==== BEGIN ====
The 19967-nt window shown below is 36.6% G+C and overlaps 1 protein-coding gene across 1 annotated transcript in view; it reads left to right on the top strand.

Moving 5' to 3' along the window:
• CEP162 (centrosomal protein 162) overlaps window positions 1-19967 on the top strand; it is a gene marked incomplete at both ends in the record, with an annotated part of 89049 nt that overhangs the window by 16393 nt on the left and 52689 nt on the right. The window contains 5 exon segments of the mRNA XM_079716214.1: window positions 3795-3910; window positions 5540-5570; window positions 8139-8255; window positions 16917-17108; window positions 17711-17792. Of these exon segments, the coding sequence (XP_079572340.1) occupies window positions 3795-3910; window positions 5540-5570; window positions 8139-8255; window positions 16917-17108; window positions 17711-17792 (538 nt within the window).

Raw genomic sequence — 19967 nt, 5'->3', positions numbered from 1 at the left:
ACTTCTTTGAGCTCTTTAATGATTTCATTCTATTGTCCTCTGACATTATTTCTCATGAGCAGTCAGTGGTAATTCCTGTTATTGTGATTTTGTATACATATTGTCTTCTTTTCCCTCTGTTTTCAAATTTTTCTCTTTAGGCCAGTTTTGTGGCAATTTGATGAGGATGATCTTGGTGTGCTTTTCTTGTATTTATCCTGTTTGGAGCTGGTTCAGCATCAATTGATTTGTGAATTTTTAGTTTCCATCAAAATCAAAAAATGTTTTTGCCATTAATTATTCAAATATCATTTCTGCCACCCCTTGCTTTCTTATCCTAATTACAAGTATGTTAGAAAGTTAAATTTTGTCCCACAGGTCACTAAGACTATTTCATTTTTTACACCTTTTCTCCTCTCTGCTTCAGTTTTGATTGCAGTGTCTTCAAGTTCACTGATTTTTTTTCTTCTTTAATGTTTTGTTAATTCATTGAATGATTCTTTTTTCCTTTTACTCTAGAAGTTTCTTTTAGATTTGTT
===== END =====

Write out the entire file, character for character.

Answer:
The 19967-nt window shown below is 36.6% G+C and overlaps 1 protein-coding gene across 1 annotated transcript in view; it reads left to right on the top strand.

Moving 5' to 3' along the window:
• CEP162 (centrosomal protein 162) overlaps window positions 1-19967 on the top strand; it is a gene marked incomplete at both ends in the record, with an annotated part of 89049 nt that overhangs the window by 16393 nt on the left and 52689 nt on the right. The window contains 5 exon segments of the mRNA XM_079716214.1: window positions 3795-3910; window positions 5540-5570; window positions 8139-8255; window positions 16917-17108; window positions 17711-17792. Of these exon segments, the coding sequence (XP_079572340.1) occupies window positions 3795-3910; window positions 5540-5570; window positions 8139-8255; window positions 16917-17108; window positions 17711-17792 (538 nt within the window).

Raw genomic sequence — 19967 nt, 5'->3', positions numbered from 1 at the left:
ACTTCTTTGAGCTCTTTAATGATTTCATTCTATTGTCCTCTGACATTATTTCTCATGAGCAGTCAGTGGTAATTCCTGTTATTGTGATTTTGTATACATATTGTCTTCTTTTCCCTCTGTTTTCAAATTTTTCTCTTTAGGCCAGTTTTGTGGCAATTTGATGAGGATGATCTTGGTGTGCTTTTCTTGTATTTATCCTGTTTGGAGCTGGTTCAGCATCAATTGATTTGTGAATTTTTAGTTTCCATCAAAATCAAAAAATGTTTTTGCCATTAATTATTCAAATATCATTTCTGCCACCCCTTGCTTTCTTATCCTAATTACAAGTATGTTAGAAAGTTAAATTTTGTCCCACAGGTCACTAAGACTATTTCATTTTTTACACCTTTTCTCCTCTCTGCTTCAGTTTTGATTGCAGTGTCTTCAAGTTCACTGATTTTTTTTCTTCTTTAATGTTTTGTTAATTCATTGAATGATTCTTTTTTCCTTTTACTCTAGAAGTTTCTTTTAGATTTGTT